Author: Jane Wharton
Tens of thousands of children could become ‘undocumented migrants’ because of the government’s heavily-criticised EU settlement scheme.
As politicians battle to find a way out of the Brexit shambles, there are warnings that MPs are wilfully ignoring the plight of vulnerable kids.
Human rights lawyer Sailesh Mehta said: ‘Given the scale of incompetence we have witnessed in our elected officials in recent days, there is little confidence this scheme will run smoothly.
‘There will be many children who, for reasons not of their making, will fail to register and become “undocumented” and without legal status.’
There are over 900,000 EU national children now living in the UK with about 285,000 having been born here.
Each one – even babies – will have to prove they have the right to remain in the country after we leave the bloc.
All will be reliant on an adult making a successful application on their behalf.
However, a recent pilot scheme showed that in 20 per cent of cases, the children did not have the necessary documentation to prove they could stay.
More than half of the cases required detailed immigration advice that only a lawyer could provide.
And, shockingly, Metro.co.uk has learnt that the government does not even keep a record of how many EU children are in care or living away from a responsible adult.
Head of policy at children’s legal charity Coram, Kamena Dorling, said: ‘Many EU national children and young people, who have grown up in the UK, are at risk of becoming a “Second Windrush” generation.
‘They will be unable to work, open a bank account or drive a car and effectively be barred from college, university and secondary healthcare.’
Because of Brexit, an estimated 3,800,000 EU citizens now have to register to stay in the UK.
Failure to do so by the end of 2020, means those who have lived, worked and paid taxes here would suddenly become illegal in the eyes of the law.
The Government has boasted the registration process is ‘straightforward and streamlined’ but critics say it has been designed with workers in mind.
Those without regular tax records – such as the retired, self-employed and children – are more at risk of problems.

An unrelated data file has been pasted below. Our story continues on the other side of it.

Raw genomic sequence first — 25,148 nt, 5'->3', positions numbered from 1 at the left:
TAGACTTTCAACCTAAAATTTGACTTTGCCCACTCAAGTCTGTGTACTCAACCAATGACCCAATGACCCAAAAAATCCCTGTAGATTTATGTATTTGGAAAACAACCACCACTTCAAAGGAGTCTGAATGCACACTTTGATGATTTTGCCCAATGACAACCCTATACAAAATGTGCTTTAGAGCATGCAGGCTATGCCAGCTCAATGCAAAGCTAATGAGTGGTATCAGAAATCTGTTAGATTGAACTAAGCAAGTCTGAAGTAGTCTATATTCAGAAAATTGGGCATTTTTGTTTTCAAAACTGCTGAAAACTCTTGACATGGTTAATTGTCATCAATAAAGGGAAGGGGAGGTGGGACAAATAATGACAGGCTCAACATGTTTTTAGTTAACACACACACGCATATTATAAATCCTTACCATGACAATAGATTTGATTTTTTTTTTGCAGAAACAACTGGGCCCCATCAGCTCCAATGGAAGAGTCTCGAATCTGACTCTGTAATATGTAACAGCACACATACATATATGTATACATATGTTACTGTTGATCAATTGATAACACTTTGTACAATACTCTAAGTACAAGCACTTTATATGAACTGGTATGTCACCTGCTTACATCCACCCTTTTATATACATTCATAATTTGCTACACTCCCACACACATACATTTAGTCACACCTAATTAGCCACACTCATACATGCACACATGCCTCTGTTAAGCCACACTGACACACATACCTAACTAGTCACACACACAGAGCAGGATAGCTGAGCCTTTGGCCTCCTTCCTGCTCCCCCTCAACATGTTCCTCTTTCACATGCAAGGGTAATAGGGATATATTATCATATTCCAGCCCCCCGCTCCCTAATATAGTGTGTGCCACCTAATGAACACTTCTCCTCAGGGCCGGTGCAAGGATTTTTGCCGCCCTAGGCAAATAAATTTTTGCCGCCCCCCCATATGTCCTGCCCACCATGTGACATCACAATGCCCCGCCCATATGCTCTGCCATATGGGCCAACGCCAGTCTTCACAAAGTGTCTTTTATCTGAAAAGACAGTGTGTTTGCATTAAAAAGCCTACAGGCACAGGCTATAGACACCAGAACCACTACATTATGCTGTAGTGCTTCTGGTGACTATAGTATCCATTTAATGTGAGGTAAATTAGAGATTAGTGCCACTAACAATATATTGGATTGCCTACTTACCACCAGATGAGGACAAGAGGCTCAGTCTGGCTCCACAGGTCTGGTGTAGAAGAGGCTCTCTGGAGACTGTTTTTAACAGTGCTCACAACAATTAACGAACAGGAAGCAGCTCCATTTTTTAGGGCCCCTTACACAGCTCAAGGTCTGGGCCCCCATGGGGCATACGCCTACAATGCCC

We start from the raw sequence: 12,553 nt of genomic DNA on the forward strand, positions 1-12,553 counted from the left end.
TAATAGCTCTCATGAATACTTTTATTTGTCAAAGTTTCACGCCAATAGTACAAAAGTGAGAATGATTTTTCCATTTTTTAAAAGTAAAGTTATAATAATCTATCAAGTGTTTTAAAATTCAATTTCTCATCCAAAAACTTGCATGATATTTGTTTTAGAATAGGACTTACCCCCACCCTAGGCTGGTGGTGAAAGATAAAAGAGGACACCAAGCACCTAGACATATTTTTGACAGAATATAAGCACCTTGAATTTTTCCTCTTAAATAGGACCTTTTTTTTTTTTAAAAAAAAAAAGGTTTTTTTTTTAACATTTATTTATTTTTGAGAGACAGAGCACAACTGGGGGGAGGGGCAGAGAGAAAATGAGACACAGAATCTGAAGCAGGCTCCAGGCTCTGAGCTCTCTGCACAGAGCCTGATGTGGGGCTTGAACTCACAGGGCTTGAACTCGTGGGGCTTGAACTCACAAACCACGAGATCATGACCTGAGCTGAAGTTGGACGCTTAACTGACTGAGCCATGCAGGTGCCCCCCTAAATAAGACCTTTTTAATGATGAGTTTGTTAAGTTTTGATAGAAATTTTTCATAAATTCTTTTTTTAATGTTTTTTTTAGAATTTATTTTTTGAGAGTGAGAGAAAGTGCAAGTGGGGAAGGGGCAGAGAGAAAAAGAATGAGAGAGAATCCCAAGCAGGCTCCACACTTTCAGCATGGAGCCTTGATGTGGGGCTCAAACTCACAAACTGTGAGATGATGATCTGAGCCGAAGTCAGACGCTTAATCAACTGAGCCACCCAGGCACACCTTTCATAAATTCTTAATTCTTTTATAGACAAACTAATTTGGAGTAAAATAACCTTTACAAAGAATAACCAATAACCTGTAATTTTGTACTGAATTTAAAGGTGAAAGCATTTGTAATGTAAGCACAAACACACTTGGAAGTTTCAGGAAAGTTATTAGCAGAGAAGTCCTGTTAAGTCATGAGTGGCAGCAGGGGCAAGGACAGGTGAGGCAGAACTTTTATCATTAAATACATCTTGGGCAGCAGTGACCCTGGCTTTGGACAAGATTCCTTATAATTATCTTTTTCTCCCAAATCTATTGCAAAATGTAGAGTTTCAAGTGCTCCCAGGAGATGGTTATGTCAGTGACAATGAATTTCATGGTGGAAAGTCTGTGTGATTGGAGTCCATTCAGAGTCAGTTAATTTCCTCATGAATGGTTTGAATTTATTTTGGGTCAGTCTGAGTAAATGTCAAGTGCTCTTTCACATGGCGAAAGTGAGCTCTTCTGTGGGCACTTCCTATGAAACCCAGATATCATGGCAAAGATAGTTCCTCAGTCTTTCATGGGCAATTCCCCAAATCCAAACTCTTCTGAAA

The Home Office has admitted that 10 to 20 per cent of all applicants will be vulnerable.
This means that out of more than 900,000 EU children in the UK – over 180,000 could be left in legal limbo.
Mr Mehta added: ‘No-one within the scheme – which is the most complex immigration scheme ever – can actually say how many children are at risk.
‘Today’s politicians will claim tomorrow that they knew nothing of the problem.
‘Or they will blame others for it – including the victims.
‘The problem has been clearly signposted by children’s welfare organisations but our political leaders choose not to see it.’
There are an estimated 5,000 children from EU countries living in local authority care.
However, a third of councils do not keep records of the nationality of those people and will be unaware they need to apply for settled status.
Coram said that there are also tens of thousands of children whose parents or carers are probably unaware that they qualify for British citizenship – which would give them more stability than settled status.
Anyone born in the UK and who has lived here for 10 years is able to apply for a British passport.
However, they need to pay a ‘prohibitively expensive’ fee of £1,012 – even though the true cost of processing the application is £372.
Conversely, Coram warned that many people think that are automatically British because they are born in the UK.
But actually, their status is dependent upon that of their parents, who need to be either British or have had permanent residence at the time their children were born.
Ms Dorling added: ‘Children have grown up their whole lives in the UK but it is only when they approach adulthood that they realise immigration is an issue.
‘There is a lot of potential for children to fall through the gaps with this settlement scheme.
‘If they end up as undocumented, there is significant concern that they will be blocked from many areas of life, such as health and education, that they need to build their futures.’
The Home Office is already clearing up the shameful Windrush scandal, which saw many elderly people being wrongly detained or deported back to the Caribbean after a bureaucratic nightmare.
Coram has called on local authorities to identify EU children in their care and want the government to give free legal assistance if there are issues.
The Home Office said they were providing an extra £9 million in funding for EU citizens to apply to the settlement scheme.
They added that they had worked with the Department for Education to ensure all EU children in care would be looked after and applications made on their behalf.